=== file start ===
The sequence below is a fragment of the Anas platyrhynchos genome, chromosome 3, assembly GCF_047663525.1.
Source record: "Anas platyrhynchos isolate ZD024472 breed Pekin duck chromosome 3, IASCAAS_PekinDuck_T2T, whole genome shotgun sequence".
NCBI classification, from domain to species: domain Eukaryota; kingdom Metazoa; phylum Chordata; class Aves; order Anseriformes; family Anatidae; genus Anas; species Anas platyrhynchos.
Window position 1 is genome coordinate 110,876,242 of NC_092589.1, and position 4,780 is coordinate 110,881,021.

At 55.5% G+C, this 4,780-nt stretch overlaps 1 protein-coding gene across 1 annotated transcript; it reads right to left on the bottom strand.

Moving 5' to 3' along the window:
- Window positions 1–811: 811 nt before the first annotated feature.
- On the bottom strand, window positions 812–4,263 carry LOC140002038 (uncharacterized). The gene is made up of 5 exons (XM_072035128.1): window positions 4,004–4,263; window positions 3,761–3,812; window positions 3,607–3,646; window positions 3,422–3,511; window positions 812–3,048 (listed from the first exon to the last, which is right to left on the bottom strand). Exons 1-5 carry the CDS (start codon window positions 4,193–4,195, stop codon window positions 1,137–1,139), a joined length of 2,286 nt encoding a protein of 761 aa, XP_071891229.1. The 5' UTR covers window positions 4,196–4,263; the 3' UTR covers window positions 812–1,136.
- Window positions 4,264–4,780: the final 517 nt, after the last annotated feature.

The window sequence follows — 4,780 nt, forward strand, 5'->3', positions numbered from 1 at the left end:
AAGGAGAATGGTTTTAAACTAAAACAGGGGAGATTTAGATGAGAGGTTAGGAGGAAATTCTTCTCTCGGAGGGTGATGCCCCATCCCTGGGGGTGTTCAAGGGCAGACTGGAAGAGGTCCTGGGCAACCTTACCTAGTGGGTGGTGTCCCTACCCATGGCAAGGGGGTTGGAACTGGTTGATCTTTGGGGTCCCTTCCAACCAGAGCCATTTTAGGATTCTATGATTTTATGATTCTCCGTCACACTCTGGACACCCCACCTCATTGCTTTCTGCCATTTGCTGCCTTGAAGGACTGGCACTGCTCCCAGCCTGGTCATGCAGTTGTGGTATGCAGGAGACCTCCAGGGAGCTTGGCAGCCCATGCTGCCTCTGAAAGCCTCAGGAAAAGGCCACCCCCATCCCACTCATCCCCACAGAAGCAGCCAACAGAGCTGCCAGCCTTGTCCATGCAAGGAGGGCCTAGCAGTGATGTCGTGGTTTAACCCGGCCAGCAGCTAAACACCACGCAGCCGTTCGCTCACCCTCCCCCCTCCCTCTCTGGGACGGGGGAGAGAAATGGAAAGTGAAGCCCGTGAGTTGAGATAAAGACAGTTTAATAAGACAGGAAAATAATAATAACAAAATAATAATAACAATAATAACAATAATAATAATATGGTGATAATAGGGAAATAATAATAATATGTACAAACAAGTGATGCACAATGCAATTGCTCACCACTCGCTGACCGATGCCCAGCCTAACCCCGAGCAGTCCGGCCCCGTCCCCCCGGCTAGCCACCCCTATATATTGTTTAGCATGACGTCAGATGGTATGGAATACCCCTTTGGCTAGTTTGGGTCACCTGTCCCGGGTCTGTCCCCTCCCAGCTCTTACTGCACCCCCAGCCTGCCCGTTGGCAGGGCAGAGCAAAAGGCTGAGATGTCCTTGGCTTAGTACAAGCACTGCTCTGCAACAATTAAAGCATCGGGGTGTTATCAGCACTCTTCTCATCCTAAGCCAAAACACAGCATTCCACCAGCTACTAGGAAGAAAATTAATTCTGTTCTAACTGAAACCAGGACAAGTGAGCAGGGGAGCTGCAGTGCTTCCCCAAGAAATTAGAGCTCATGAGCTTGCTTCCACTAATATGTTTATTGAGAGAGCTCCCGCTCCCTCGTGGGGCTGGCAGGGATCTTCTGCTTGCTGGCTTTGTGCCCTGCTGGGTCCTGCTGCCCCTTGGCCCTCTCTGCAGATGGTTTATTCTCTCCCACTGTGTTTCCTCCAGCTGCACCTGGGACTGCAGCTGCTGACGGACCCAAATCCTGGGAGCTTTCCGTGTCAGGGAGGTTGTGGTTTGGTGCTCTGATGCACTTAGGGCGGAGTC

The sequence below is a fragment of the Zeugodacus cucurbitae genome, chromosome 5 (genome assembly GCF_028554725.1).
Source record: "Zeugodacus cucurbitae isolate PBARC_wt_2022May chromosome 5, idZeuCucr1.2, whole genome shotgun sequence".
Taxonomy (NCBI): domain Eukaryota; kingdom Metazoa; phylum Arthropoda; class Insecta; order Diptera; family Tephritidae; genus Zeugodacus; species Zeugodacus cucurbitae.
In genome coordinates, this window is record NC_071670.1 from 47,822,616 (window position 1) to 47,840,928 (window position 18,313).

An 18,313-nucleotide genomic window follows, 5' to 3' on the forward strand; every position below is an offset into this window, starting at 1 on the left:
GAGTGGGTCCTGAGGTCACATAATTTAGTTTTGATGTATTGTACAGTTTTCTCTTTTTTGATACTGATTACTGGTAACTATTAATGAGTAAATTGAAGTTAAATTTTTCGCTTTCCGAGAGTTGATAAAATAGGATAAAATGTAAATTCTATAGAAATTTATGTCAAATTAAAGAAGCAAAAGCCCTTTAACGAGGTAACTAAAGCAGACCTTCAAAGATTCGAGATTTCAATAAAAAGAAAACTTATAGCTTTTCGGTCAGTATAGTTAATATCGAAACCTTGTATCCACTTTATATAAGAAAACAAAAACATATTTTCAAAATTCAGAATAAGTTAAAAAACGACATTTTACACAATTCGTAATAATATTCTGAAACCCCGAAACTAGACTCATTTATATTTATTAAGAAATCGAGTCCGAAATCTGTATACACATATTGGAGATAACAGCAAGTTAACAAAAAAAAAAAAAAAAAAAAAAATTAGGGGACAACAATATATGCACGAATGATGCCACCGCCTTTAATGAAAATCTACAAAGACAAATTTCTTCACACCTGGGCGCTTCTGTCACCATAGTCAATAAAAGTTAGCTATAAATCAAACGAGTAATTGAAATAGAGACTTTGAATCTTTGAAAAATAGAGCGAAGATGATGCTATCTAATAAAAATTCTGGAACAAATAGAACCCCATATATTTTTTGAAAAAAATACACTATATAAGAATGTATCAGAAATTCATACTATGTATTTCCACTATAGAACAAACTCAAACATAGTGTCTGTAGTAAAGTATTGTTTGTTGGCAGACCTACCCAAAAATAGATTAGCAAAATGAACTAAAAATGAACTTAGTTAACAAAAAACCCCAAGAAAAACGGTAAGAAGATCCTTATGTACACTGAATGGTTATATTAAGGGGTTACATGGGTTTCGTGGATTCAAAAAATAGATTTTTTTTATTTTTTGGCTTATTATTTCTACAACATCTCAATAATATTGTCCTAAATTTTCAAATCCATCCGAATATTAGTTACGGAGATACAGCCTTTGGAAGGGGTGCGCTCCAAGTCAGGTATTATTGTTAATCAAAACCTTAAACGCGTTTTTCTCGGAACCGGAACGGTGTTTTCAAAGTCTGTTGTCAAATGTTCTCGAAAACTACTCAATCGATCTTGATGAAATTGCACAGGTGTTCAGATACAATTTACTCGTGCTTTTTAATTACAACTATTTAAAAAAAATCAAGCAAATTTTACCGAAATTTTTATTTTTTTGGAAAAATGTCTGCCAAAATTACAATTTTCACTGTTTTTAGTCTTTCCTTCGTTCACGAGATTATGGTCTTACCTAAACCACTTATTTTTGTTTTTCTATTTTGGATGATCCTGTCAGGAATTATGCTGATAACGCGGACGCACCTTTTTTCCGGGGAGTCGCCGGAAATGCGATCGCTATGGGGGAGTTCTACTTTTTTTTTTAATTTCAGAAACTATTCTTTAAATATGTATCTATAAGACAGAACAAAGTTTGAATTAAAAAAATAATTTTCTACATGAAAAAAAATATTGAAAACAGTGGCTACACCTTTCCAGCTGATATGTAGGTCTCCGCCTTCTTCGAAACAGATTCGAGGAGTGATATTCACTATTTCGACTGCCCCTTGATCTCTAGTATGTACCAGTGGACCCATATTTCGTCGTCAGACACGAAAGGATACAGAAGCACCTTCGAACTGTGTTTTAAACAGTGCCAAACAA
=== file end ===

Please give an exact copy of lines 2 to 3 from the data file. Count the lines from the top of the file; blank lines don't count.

Source record: "Anas platyrhynchos isolate ZD024472 breed Pekin duck chromosome 3, IASCAAS_PekinDuck_T2T, whole genome shotgun sequence".
NCBI classification, from domain to species: domain Eukaryota; kingdom Metazoa; phylum Chordata; class Aves; order Anseriformes; family Anatidae; genus Anas; species Anas platyrhynchos.